Vallejo's Factory_OS plans expansion as hundreds of modular housing units roll out of factory
A year after a Factory_OS opened its hulking premanufactured housing factory on Vallejo’s Mare Island, the company has turned out hundreds of units and has orders for 1,000 more.
The startup was recognized at the National Press Club in Washington, D.C., last month for Ivory Homes’ first Ivory Prize for Housing Affordability.
Factory_OS was one of four winners this year, out of about 30 modular builders and 125 applicants. The company stood out in the Construction and Design category, which garnered 46% of the nominations, and around 90% considered for the category were factory builders, according to Ivory Homes.
“Factory_OS is transforming the construction industry by vertically integrating 21st century off-site building technologies, software operating systems, lean manufacturing, and workforce development. They are striving to deliver multifamily housing more than 40% faster and at 20% lower cost,” the announcement said.
The company has produced about 300 units in the past 12 months and has $200 million in orders on the books, equivalent to around 1,000 apartments, according to Rick Holliday, CEO. That includes employee housing to be delivered to Google on the San Francisco Peninsula in September, four projects for San Francisco public-private ventures and an affordable-housing project in Truckee for a Sacramento-area builder.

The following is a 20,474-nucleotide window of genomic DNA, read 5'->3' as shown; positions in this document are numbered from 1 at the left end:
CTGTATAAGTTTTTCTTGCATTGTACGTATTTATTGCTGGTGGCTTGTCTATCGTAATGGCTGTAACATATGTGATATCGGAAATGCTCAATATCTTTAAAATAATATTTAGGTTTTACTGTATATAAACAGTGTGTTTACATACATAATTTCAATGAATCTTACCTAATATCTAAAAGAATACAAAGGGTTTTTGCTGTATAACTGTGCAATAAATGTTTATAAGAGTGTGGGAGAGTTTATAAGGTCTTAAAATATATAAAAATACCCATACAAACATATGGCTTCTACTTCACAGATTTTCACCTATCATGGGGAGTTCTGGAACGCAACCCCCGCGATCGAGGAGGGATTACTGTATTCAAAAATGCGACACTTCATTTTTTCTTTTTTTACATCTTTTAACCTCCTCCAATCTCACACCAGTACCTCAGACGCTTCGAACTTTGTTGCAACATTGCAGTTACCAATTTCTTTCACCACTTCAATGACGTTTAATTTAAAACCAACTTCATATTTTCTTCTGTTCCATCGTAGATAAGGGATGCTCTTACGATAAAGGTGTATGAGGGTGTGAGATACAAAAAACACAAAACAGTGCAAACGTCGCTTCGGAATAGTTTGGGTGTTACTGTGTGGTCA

“We’ve been hearing from people who want us to build more factories and work 24/7 with more shifts,” he said.
The company now employs 175, half of whom weren’t working in the trades a year ago, Holliday said. Many moved from minimum-wage jobs to wages totaling $50,000-$60,000 a year, he said. Factory_OS worked out a deal with the United Brotherhood of Carpenters and Jointers of America to train and manage workers for the plant.
About 50,000 units’ worth of projects along the West Coast have been pitched to Factory_OS, Holliday said. Proposals include master-planned communities and a piece of the $1.2 billion eyed for supportive housing for homelessness in the Los Angeles area.
In the works now and set to close soon is additional funding to take the company to the next level, Holliday said. That would allow for an additional shift of roughly 100 more employees, better technology such as programmers for software that will increase factory efficiency, and more financial industry backing.
“Because we’re getting bigger customers, we need certain financial bonds to get projects,” Holliday said.